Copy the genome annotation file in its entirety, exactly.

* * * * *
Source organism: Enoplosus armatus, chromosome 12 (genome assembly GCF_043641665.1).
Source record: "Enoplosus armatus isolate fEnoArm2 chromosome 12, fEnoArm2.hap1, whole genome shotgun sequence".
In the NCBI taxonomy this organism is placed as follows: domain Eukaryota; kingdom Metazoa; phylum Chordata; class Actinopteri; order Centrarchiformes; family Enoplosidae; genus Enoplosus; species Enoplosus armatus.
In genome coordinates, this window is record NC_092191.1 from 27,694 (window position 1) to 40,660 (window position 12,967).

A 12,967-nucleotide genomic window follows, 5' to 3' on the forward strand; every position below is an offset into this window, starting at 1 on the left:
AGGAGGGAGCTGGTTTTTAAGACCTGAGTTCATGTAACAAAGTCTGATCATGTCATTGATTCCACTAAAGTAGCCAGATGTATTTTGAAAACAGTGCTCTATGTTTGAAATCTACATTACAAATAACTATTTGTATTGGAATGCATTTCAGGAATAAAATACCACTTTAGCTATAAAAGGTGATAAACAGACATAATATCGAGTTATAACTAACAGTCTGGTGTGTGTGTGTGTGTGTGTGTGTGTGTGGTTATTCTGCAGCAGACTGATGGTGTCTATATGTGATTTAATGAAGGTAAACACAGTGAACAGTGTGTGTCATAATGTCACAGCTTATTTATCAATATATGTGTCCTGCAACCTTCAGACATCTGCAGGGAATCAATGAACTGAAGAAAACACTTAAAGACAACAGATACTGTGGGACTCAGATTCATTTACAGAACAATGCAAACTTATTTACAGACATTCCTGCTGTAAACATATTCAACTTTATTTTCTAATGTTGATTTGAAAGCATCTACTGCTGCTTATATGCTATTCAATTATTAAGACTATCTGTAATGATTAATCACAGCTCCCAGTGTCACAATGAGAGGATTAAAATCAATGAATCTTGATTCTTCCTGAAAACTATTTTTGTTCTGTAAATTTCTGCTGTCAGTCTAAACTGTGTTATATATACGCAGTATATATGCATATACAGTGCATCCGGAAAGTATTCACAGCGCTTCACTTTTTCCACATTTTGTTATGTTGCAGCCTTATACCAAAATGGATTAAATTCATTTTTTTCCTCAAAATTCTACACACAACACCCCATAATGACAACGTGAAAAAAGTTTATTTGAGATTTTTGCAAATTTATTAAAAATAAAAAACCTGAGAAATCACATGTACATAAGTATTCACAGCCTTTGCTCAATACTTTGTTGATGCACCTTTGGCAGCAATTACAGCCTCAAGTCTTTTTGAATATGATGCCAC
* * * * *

Source organism: Enoplosus armatus, chromosome 12 (genome assembly GCF_043641665.1).
Source record: "Enoplosus armatus isolate fEnoArm2 chromosome 12, fEnoArm2.hap1, whole genome shotgun sequence".
In the NCBI taxonomy this organism is placed as follows: domain Eukaryota; kingdom Metazoa; phylum Chordata; class Actinopteri; order Centrarchiformes; family Enoplosidae; genus Enoplosus; species Enoplosus armatus.
In genome coordinates, this window is record NC_092191.1 from 27,694 (window position 1) to 40,660 (window position 12,967).

A 12,967-nucleotide genomic window follows, 5' to 3' on the forward strand; every position below is an offset into this window, starting at 1 on the left:
AGGAGGGAGCTGGTTTTTAAGACCTGAGTTCATGTAACAAAGTCTGATCATGTCATTGATTCCACTAAAGTAGCCAGATGTATTTTGAAAACAGTGCTCTATGTTTGAAATCTACATTACAAATAACTATTTGTATTGGAATGCATTTCAGGAATAAAATACCACTTTAGCTATAAAAGGTGATAAACAGACATAATATCGAGTTATAACTAACAGTCTGGTGTGTGTGTGTGTGTGTGTGTGTGTGTGGTTATTCTGCAGCAGACTGATGGTGTCTATATGTGATTTAATGAAGGTAAACACAGTGAACAGTGTGTGTCATAATGTCACAGCTTATTTATCAATATATGTGTCCTGCAACCTTCAGACATCTGCAGGGAATCAATGAACTGAAGAAAACACTTAAAGACAACAGATACTGTGGGACTCAGATTCATTTACAGAACAATGCAAACTTATTTACAGACATTCCTGCTGTAAACATATTCAACTTTATTTTCTAATGTTGATTTGAAAGCATCTACTGCTGCTTATATGCTATTCAATTATTAAGACTATCTGTAATGATTAATCACAGCTCCCAGTGTCACAATGAGAGGATTAAAATCAATGAATCTTGATTCTTCCTGAAAACTATTTTTGTTCTGTAAATTTCTGCTGTCAGTCTAAACTGTGTTATATATACGCAGTATATATGCATATACAGTGCATCCGGAAAGTATTCACAGCGCTTCACTTTTTCCACATTTTGTTATGTTGCAGCCTTATACCAAAATGGATTAAATTCATTTTTTTCCTCAAAATTCTACACACAACACCCCATAATGACAACGTGAAAAAAGTTTATTTGAGATTTTTGCAAATTTATTAAAAATAAAAAACCTGAGAAATCACATGTACATAAGTATTCACAGCCTTTGCTCAATACTTTGTTGATGCACCTTTGGCAGCAATTACAGCCTCAAGTCTTTTTGAATATGATGCCAC